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Designing VR Prototypes in Minutes with Marvel – VRAshwa

    Designing VR Prototypes in Minutes with Marvel - VRAshwa

    Welcome to the world of virtual reality (VR)! It’s no secret that VR technology is gaining popularity and momentum in the tech world. With more and more VR headsets like PlayStation VR and HTC Vive making their way to consumers, it’s easy to see that VR is becoming more accessible to the everyday person.

    Despite this, designing and prototyping for VR can be daunting and intimidating, especially for product designers and teams new to the technology. Fortunately, the author of this blog post has found a way to hack their existing workflow to design and prototype for VR using Marvel.

    By utilizing designs from Sketch, a prototype from Marvel, and a Google Cardboard headset, the author was able to create a VR prototype that is surprisingly immersive and a lot of fun. And the best part? It only took them less than 5 minutes to link their designs to create the prototype.

    So whether you’re a seasoned VR enthusiast or a curious newcomer, this blog post will show you how to use Marvel to prototype for VR and get you started on creating your very own VR games and experiences. Let’s dive in!

    Read and write Hacking the iOS app.

    Designing for virtual reality is an exciting new frontier for product designers and teams, but it can be daunting. The good news is that tools are available to make the process more manageable. The author wanted to create a VR prototype using Marvel, but the app only supports 2D designs. So, they decided to hack the existing workflow by using the Apple SceneKit SDK to convert the images into 3D environments.

    By utilizing the SceneKit SDK, the author could take their existing designs and add a new dimension. This allowed them to create a more immersive experience that better emulated what the final product would look like in VR. They also enabled the accelerometer to track head movements, which made the experience more interactive and engaging. Users could move their heads to look around the environment and explore the different elements in the prototype.

    To make the experience even more seamless, the author slightly modified the behavior of the hotspots in Marvel to work with VR. In the traditional 2D version of the app, users would click on a hotspot to progress to the next screen. In the VR version, the author allowed users to move to the next screen by looking at a hotspot for a few seconds. This made the experience more intuitive and natural, as users could merely look at what they wanted to interact with rather than having to click on it.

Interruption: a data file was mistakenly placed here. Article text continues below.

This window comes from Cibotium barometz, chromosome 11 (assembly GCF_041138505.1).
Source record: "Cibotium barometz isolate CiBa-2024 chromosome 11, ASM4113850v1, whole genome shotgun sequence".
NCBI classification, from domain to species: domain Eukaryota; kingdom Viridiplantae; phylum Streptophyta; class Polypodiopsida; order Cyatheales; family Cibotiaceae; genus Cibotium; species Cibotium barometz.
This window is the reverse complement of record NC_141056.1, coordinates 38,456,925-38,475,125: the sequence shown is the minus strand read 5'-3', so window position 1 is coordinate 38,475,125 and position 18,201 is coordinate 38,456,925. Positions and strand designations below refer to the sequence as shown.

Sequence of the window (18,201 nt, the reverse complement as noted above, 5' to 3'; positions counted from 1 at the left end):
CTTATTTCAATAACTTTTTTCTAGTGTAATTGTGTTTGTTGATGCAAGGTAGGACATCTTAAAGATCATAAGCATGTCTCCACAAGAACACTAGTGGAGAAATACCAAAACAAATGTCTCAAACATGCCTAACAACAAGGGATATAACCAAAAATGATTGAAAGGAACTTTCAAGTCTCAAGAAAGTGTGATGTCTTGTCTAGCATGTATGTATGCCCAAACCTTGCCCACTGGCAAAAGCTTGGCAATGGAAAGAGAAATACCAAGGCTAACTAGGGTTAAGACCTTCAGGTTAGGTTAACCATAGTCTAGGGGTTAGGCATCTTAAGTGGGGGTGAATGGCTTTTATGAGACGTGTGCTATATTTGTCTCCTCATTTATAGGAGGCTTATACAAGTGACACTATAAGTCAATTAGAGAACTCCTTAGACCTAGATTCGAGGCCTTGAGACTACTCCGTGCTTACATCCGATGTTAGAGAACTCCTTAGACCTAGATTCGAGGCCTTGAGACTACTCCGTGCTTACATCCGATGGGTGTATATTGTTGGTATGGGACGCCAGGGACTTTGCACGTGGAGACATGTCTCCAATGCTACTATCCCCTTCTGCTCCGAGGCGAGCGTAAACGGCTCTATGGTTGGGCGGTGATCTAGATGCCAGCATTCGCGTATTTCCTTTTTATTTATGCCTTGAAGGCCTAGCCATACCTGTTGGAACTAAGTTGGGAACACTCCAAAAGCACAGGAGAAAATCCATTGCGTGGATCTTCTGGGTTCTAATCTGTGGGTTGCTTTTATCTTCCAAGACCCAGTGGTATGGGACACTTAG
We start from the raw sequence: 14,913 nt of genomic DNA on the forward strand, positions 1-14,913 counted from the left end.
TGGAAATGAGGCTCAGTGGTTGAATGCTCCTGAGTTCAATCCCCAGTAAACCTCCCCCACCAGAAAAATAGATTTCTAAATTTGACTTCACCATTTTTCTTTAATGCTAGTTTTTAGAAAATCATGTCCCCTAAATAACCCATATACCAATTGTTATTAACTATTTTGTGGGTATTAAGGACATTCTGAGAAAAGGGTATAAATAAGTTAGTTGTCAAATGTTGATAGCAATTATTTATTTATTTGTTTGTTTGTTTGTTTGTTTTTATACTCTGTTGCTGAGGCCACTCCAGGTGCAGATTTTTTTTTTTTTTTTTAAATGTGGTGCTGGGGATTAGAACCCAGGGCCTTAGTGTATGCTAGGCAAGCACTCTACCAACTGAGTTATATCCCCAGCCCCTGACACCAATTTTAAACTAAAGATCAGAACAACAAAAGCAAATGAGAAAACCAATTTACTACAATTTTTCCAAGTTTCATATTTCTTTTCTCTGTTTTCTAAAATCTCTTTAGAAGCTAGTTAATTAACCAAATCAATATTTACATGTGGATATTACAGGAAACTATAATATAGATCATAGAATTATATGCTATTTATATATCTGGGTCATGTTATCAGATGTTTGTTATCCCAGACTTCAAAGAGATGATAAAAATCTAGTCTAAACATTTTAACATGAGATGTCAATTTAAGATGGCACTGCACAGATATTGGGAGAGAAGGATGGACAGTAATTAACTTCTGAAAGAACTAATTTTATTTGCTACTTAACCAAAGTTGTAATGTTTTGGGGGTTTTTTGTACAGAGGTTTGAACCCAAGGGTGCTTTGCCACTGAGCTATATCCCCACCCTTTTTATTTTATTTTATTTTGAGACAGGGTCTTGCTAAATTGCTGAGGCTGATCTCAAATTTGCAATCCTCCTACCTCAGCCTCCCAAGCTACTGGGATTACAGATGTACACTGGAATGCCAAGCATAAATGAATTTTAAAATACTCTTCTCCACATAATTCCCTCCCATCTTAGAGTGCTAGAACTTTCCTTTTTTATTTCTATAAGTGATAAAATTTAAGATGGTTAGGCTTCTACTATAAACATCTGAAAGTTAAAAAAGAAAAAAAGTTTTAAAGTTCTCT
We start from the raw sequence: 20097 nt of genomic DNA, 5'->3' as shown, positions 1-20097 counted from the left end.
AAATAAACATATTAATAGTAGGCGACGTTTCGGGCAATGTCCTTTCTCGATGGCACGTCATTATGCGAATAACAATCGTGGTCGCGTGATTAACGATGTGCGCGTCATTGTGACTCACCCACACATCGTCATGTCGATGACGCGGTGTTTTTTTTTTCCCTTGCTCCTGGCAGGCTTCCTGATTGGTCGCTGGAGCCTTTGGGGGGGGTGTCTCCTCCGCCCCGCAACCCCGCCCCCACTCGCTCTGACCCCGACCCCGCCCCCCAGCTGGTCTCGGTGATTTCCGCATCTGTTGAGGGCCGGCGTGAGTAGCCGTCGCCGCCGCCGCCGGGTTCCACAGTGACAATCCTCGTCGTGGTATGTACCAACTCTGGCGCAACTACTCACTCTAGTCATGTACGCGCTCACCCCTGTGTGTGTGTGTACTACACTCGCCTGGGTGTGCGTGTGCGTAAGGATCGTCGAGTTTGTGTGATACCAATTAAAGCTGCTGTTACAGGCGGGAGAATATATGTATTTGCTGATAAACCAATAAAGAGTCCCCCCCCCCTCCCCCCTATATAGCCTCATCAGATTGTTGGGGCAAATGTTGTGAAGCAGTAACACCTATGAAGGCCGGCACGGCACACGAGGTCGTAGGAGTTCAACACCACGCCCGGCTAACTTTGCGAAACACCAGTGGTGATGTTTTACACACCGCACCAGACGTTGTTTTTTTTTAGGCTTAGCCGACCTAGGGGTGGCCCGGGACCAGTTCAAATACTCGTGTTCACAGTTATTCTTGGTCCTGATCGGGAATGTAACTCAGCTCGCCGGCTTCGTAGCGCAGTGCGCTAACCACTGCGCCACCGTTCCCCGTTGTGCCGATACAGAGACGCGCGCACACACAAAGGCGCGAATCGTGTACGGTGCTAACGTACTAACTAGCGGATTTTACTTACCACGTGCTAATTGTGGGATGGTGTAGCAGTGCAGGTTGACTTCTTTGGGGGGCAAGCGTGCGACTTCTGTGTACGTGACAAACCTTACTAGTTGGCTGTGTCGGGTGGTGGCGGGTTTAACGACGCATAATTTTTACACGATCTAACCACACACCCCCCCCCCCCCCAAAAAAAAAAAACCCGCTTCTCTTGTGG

Designing for VR

    When designing for VR, it’s essential to consider the unique aspects of the technology. The user is fully immersed in the environment, so the design needs to be engaging and comfortable to view.

    To get started, it’s recommended to use a 2:1 ratio artboard in your design tools of choice, such as Sketch or Photoshop. This will allow the design to be easily translated into a VR environment.

    Facebook offers a VR template to help designers get started. The template includes guides for a comfortable viewing angle, what the user can see, and what can trigger their curiosity. It’s a great resource to use when starting a VR design project.

    The author created two screens for their “Game of Marvel” game: a 3D environment and a menu that displays when the game is paused. To make the 3D environment, they used a 360° image of a scene created using Cinema 4D for the background. This image provided a realistic and immersive environment for the user to explore. However, depending on the design goals, any 360° vision or a white background could also be used.

    Designing for VR requires thinking outside the box and considering how the user will experience the environment. With the right tools and resources, designers can create engaging and immersive experiences for users in the virtual world.

    Prototyping in Marvel

    Using Marvel for prototyping VR experiences is straightforward. After creating your design in your preferred software, such as Sketch or Photoshop, you can import it into Marvel and add hotspots to create an interactive experience. Hotspots are points in the design that, when clicked, trigger a particular action or take the user to another screen.

    You can take this further for VR and use Apple SceneKit SDK to add 3D environments and enable head-tracking through the accelerometer. Using hotspots in a particular way, you can simulate being in a 3D environment and interact with objects by looking at them for a few seconds.

    Once you’ve created your prototype, you can test it on a VR headset, such as Google Cardboard, by loading the project on the Marvel iOS app. This lets you get a feel for how the experience will work in VR and make any necessary adjustments.


    With the increasing popularity of VR technology, it’s becoming essential for product designers and teams to create VR prototypes. However, designing for VR can be intimidating. The good news is that designers can leverage their existing workflows and tools to create VR UIs and prototypes. Using Marvel and the Apple SceneKit SDK, the author of this article was able to hack their workflow and create a VR prototype for their “Game of Marvel” game. The process was straightforward, resulting in a fun and immersive experience. With creativity and the right tools, designers can create compelling VR experiences that engage users and leave a lasting impression.